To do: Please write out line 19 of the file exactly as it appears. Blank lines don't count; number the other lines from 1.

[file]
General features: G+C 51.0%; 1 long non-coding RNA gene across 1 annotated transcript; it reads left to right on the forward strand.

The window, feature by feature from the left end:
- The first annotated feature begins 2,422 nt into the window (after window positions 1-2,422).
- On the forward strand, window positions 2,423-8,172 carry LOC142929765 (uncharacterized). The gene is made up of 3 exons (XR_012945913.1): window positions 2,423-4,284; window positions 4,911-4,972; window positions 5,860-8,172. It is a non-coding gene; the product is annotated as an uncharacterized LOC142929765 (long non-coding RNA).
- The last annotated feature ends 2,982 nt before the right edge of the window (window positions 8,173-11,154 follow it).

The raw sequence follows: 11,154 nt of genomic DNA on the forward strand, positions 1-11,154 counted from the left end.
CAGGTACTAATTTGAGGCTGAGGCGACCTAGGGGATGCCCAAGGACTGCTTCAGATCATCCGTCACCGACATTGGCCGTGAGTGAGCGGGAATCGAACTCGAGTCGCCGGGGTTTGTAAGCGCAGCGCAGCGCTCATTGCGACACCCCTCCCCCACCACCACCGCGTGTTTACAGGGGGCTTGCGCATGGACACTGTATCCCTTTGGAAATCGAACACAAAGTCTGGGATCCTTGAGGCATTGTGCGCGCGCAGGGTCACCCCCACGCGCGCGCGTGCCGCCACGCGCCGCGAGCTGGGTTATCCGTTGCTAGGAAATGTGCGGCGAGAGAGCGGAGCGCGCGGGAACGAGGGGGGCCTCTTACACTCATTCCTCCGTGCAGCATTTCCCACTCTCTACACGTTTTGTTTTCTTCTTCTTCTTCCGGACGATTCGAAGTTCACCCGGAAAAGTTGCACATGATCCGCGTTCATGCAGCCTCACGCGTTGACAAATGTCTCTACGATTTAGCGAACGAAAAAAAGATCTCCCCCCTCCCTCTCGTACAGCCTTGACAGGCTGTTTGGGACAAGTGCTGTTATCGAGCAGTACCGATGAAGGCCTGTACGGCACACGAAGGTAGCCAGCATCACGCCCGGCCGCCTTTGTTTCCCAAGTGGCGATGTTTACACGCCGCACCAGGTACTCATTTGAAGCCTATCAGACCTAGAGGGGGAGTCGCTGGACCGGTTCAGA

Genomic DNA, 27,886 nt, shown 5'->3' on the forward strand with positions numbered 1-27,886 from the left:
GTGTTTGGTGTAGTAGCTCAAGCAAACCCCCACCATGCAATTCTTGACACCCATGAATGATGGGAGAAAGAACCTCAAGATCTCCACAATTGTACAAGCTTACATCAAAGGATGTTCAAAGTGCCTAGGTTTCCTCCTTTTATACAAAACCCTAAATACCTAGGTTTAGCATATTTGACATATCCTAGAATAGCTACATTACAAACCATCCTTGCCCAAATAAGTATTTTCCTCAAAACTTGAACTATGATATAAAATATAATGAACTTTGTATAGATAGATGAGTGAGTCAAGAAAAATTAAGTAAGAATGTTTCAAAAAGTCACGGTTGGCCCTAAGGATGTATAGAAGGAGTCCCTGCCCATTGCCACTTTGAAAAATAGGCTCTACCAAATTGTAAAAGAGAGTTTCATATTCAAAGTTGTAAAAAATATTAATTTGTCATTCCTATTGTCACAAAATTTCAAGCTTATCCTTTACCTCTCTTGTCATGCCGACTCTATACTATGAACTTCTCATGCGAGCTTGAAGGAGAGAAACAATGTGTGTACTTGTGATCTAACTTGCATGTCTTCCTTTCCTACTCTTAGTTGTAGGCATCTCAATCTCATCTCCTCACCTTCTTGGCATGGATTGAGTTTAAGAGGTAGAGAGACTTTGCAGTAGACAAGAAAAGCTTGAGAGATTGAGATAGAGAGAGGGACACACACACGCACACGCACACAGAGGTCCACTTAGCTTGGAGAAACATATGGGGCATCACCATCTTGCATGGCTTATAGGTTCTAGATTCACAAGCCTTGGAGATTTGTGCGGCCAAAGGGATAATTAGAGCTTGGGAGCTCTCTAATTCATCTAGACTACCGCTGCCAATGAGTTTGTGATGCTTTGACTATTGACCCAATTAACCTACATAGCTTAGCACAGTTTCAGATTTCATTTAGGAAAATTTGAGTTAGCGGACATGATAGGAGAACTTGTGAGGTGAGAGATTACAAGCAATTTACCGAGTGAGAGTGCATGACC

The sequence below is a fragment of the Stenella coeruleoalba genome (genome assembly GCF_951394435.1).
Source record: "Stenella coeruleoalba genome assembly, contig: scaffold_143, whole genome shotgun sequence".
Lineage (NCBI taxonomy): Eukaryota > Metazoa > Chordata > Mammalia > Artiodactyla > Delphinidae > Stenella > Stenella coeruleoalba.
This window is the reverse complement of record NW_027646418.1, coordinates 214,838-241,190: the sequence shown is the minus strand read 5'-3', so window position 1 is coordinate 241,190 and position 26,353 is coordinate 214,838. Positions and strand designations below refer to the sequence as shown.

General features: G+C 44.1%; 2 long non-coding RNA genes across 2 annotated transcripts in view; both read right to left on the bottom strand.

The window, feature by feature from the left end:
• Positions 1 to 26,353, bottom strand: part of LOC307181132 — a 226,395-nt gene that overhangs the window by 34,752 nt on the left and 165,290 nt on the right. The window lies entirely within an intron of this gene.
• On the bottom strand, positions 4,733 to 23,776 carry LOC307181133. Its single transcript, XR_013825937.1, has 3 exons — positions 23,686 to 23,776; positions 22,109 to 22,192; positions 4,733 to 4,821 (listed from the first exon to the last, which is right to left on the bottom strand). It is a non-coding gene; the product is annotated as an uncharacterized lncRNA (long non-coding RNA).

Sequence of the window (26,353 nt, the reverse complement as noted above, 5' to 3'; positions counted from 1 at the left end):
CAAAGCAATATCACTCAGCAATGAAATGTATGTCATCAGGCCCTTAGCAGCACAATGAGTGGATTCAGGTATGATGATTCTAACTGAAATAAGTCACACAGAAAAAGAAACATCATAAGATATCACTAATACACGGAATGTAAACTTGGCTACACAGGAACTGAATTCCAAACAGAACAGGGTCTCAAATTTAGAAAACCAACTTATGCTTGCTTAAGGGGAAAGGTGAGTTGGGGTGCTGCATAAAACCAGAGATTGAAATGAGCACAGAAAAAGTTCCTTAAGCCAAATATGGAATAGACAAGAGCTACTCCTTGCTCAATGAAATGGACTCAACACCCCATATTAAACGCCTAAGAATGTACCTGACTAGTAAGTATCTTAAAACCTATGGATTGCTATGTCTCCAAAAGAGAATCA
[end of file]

CAAAGCAATATCACTCAGCAATGAAATGTATGTCATCAGGCCCTTAGCAGCACAATGAGTGGATTCAGGTATGATGATTCTAACTGAAATAAGTCACACAGAAAAAGAAACATCATAAGATATCACTAATACACGGAATGTAAACTTGGCTACACAGGAACTGAATTCCAAACAGAACAGGGTCTCAAATTTAGAAAACCAACTTATGCTTGCTTAAGGGGAAAGGTGAGTTGGGGTGCTGCATAAAACCAGAGATTGAAATGAGCACAGAAAAAGTTCCTTAAGCCAAATATGGAATAGACAAGAGCTACTCCTTGCTCAATGAAATGGACTCAACACCCCATATTAAACGCCTAAGAATGTACCTGACTAGTAAGTATCTTAAAACCTATGGATTGCTATGTCTCCAAAAGAGAATCA